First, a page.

The idea of glowing skin has been around for centuries, but it is more prevalent now than ever before, with companies and individuals offering skin care products that glow in the dark.
The problem is that this glow is often not permanent.
The skin fades as soon as the product is applied.
The longer the product stays on the skin, the darker the colour, making the skin more susceptible to developing a permanent glow.
What you need to know about glow skin: What is a glow?
How does it work?
Why should I use glow skin products?
What are the risks?
Glow skin products can cause:Redness and irritationRedness, redness and swellingRedness or irritation caused by the product on the affected skin.
This can cause redness, inflammation and irritation.
This is due to:The ingredients of the products can affect the amount of time that the skin gets the glow.
The products can also cause red and swollen skin, which is why you might see some products labelled as ‘pigmented’.
The product can also be irritating to the skin.
What to do if you have a problem: If you experience any of the following, call the NHS on 08457 1111 or visit your GP.
It is not uncommon for people to experience a glow-in-the-dark skin response.
This reaction can be a result of a reaction to certain chemicals or medications, or to the presence of certain ingredients in a skin care product.
These reactions are more common if the products contain the following ingredients:Potassium chloride (sodium chloride) Sodium hyaluronate (hydroxy sodium hyaluronic acid) Sodium benzoate (salt benzoic acid)Glycolic acid(citric acid)Hydrogen peroxide(sodium hydroxide) Glycerin(sulfate) Potassium iodide (iodine) Methylparaben (methylparabens)Cyanogen chloride (carcinogen)Carnosine(sucrose)Diethyl sulphate (diethyl alcohol)Diphenyl alcohol(ethanol)Propylene glycol(ethylene glycerin)Hydroquinone(hydroxyquinone)Acrylates/vinyl alcoholAcrylate/vinylene glycecolide(ethoxyquinone)(caffeine)Degasone(DDE)(ethylene glycol)Methylisothiazolinone(methylisothiazolinone)Lactic acid(lactic acid)Methanol(acetone)Hydroxypropylcellulose(propylene glycopyran-3-ol)Hydrosulphonic acid(sulphate)N-butyl ketone(butyl alcohol)(N-methyl-4-phenylbutyl methoxyphenyl ketonophenone)Tetrahydrocannabinol(THC)Tocopherol(tocopherol) Phenylalanine(n-alpha-tocopheral) Chlorphenesin(clarymore)Cetearyl alcohol (vitamin E)Propylparabenn(propylparaphernol)Caffeine(caffeinated)D-alpha-(butylcarbamate)Tetrachloroethylene(TCH)Dioxins (dioxin)Dye (dye)Alcohol (alcohol)Detergent (alcohol), detergent, detergent detergentSource: Health Wales What to know before you apply glow-skin productsThe first thing you should do if the product you have is not suitable for you is to apply it on a damp surface with no creams or oils on it.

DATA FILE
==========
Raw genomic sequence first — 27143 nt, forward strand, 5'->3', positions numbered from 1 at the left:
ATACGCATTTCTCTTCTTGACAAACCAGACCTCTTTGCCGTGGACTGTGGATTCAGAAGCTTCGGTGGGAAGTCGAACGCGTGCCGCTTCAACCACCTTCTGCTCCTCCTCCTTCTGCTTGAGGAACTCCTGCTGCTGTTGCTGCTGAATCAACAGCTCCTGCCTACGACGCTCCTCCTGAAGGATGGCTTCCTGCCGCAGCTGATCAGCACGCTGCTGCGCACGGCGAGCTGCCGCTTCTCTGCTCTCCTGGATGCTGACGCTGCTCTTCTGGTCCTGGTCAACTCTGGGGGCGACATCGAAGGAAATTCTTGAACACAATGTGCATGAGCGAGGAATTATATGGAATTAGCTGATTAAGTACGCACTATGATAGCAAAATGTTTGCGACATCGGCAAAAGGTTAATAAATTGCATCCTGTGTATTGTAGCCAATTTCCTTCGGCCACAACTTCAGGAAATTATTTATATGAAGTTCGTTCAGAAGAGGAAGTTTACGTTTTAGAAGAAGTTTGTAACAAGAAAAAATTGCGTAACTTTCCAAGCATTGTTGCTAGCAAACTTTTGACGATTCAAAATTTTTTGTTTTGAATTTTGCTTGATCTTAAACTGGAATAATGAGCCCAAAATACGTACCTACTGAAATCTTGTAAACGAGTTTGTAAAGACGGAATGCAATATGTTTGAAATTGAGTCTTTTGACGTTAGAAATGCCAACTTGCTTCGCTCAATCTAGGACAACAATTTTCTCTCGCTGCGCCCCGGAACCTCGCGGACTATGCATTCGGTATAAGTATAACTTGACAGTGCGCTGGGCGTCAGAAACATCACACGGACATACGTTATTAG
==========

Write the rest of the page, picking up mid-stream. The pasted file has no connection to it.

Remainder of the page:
You can use a washcloth or sponge if you can find one that is not a waterproof type, and it should not be used on the scalp, face, eyes, or hair.
If the product does not dissolve well, then you should not use it on your face.
This is because it will cause irritation to the affected area and can cause breakouts.
You should also avoid using the product if it is on your nose, eyes or hair, as it may cause irritation.
Avoid applying glow-screens on your forehead, nose, cheeks, or eyes.
Apply the product to the face to remove any dust that may be on the product.
Do not apply it directly to the eye area.
You will need to use an eye cream.
The product should not come into contact with any other products or ingredients that may cause allergies or sensitivities.
Always use a cotton swab to remove the product, and wash the area after the product has been applied.